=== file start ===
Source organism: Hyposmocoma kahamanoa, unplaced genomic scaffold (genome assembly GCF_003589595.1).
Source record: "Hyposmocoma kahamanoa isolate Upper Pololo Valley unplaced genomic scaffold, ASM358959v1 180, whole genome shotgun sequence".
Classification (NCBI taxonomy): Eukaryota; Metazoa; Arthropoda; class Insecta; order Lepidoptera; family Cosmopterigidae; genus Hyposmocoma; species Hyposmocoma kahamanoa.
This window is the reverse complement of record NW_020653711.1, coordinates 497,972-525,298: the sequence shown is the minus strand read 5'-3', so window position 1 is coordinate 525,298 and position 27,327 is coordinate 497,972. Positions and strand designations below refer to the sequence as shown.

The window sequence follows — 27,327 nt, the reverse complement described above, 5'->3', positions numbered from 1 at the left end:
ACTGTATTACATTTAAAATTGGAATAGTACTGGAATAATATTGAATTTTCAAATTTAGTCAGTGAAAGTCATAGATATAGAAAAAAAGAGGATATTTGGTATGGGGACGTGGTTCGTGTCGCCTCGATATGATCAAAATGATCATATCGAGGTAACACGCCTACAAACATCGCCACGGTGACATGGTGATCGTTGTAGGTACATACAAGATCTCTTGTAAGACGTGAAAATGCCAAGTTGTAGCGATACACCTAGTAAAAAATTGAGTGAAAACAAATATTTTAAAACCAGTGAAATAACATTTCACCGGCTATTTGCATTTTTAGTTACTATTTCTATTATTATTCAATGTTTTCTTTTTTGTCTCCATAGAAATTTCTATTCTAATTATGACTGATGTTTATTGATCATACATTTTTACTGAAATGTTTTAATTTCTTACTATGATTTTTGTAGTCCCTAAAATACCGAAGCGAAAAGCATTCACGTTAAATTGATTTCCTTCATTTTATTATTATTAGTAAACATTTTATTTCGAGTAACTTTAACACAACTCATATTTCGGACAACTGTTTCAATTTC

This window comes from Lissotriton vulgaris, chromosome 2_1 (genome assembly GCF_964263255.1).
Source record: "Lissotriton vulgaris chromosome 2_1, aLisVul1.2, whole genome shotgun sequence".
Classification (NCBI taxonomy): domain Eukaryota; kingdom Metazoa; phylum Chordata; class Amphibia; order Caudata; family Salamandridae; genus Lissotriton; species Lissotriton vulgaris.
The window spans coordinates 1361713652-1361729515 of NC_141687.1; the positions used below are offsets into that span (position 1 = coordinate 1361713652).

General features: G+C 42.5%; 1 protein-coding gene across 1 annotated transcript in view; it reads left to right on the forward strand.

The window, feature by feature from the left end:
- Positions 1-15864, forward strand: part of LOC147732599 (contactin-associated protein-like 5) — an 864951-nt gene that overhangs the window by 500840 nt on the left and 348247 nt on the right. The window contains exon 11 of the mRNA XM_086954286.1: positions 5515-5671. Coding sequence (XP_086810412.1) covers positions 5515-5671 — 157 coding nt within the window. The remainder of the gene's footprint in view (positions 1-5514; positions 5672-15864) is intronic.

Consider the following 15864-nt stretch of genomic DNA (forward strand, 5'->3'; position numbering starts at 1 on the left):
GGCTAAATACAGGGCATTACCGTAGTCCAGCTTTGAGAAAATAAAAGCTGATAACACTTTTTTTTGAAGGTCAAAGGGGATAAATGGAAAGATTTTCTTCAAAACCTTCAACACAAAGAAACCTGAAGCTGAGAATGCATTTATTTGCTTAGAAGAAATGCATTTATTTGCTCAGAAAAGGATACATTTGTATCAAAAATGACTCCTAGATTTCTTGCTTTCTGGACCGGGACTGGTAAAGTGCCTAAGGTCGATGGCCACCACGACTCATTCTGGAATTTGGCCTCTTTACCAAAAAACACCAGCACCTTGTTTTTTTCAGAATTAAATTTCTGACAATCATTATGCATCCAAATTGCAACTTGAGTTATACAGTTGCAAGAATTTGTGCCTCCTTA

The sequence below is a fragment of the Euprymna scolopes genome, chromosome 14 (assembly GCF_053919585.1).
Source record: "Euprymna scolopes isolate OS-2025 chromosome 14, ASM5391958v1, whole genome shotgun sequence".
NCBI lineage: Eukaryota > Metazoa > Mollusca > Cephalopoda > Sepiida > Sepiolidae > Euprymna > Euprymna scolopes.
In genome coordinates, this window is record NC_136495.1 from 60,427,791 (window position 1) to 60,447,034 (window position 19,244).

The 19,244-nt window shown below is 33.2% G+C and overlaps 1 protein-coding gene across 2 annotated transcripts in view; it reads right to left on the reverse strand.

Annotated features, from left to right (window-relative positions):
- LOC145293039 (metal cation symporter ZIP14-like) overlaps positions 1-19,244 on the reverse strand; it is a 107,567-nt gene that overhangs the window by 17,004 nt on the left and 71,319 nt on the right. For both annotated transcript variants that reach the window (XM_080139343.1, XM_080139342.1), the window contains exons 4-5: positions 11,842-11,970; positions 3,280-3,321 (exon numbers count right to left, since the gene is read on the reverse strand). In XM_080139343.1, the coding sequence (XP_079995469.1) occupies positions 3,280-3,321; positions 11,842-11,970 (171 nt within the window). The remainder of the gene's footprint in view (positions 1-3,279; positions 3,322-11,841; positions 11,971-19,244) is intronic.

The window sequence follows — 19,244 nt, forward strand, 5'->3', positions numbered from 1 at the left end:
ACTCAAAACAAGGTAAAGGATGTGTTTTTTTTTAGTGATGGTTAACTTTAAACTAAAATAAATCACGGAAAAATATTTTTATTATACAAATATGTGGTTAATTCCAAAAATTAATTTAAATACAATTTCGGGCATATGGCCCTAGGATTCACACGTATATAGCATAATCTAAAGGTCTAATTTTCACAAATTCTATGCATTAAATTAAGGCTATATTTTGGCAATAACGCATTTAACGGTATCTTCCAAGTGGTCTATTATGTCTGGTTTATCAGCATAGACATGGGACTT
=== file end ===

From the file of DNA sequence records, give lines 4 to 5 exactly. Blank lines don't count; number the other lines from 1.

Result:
This window is the reverse complement of record NW_020653711.1, coordinates 497,972-525,298: the sequence shown is the minus strand read 5'-3', so window position 1 is coordinate 525,298 and position 27,327 is coordinate 497,972. Positions and strand designations below refer to the sequence as shown.

The window sequence follows — 27,327 nt, the reverse complement described above, 5'->3', positions numbered from 1 at the left end: